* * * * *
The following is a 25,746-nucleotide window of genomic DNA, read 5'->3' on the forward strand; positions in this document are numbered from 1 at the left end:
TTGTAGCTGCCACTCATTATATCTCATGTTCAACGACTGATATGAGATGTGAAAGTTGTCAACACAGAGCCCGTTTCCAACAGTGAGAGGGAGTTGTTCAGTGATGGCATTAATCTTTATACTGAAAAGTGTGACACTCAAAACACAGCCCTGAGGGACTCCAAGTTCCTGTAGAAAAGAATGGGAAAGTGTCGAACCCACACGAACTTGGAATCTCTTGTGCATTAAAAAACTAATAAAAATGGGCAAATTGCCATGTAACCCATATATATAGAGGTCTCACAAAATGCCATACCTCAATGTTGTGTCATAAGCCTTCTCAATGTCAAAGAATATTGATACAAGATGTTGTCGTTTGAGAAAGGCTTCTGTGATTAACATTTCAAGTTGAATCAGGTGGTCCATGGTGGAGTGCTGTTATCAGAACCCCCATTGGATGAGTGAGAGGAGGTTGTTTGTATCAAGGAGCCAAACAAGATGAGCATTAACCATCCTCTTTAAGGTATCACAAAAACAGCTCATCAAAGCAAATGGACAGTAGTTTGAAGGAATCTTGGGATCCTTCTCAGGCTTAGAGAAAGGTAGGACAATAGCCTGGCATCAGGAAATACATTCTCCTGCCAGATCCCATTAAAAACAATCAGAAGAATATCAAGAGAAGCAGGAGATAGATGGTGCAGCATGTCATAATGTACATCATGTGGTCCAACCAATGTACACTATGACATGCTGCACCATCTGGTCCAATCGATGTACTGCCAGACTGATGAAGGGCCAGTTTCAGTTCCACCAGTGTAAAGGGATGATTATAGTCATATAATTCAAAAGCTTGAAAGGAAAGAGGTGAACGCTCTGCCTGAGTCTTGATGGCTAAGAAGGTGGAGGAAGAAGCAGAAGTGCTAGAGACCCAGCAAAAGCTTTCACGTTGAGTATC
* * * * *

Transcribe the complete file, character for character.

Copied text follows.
The following is a 25,746-nucleotide window of genomic DNA, read 5'->3' on the forward strand; positions in this document are numbered from 1 at the left end:
TTGTAGCTGCCACTCATTATATCTCATGTTCAACGACTGATATGAGATGTGAAAGTTGTCAACACAGAGCCCGTTTCCAACAGTGAGAGGGAGTTGTTCAGTGATGGCATTAATCTTTATACTGAAAAGTGTGACACTCAAAACACAGCCCTGAGGGACTCCAAGTTCCTGTAGAAAAGAATGGGAAAGTGTCGAACCCACACGAACTTGGAATCTCTTGTGCATTAAAAAACTAATAAAAATGGGCAAATTGCCATGTAACCCATATATATAGAGGTCTCACAAAATGCCATACCTCAATGTTGTGTCATAAGCCTTCTCAATGTCAAAGAATATTGATACAAGATGTTGTCGTTTGAGAAAGGCTTCTGTGATTAACATTTCAAGTTGAATCAGGTGGTCCATGGTGGAGTGCTGTTATCAGAACCCCCATTGGATGAGTGAGAGGAGGTTGTTTGTATCAAGGAGCCAAACAAGATGAGCATTAACCATCCTCTTTAAGGTATCACAAAAACAGCTCATCAAAGCAAATGGACAGTAGTTTGAAGGAATCTTGGGATCCTTCTCAGGCTTAGAGAAAGGTAGGACAATAGCCTGGCATCAGGAAATACATTCTCCTGCCAGATCCCATTAAAAACAATCAGAAGAATATCAAGAGAAGCAGGAGATAGATGGTGCAGCATGTCATAATGTACATCATGTGGTCCAACCAATGTACACTATGACATGCTGCACCATCTGGTCCAATCGATGTACTGCCAGACTGATGAAGGGCCAGTTTCAGTTCCACCAGTGTAAAGGGATGATTATAGTCATATAATTCAAAAGCTTGAAAGGAAAGAGGTGAACGCTCTGCCTGAGTCTTGATGGCTAAGAAGGTGGAGGAAGAAGCAGAAGTGCTAGAGACCCAGCAAAAGCTTTCACGTTGAGTATC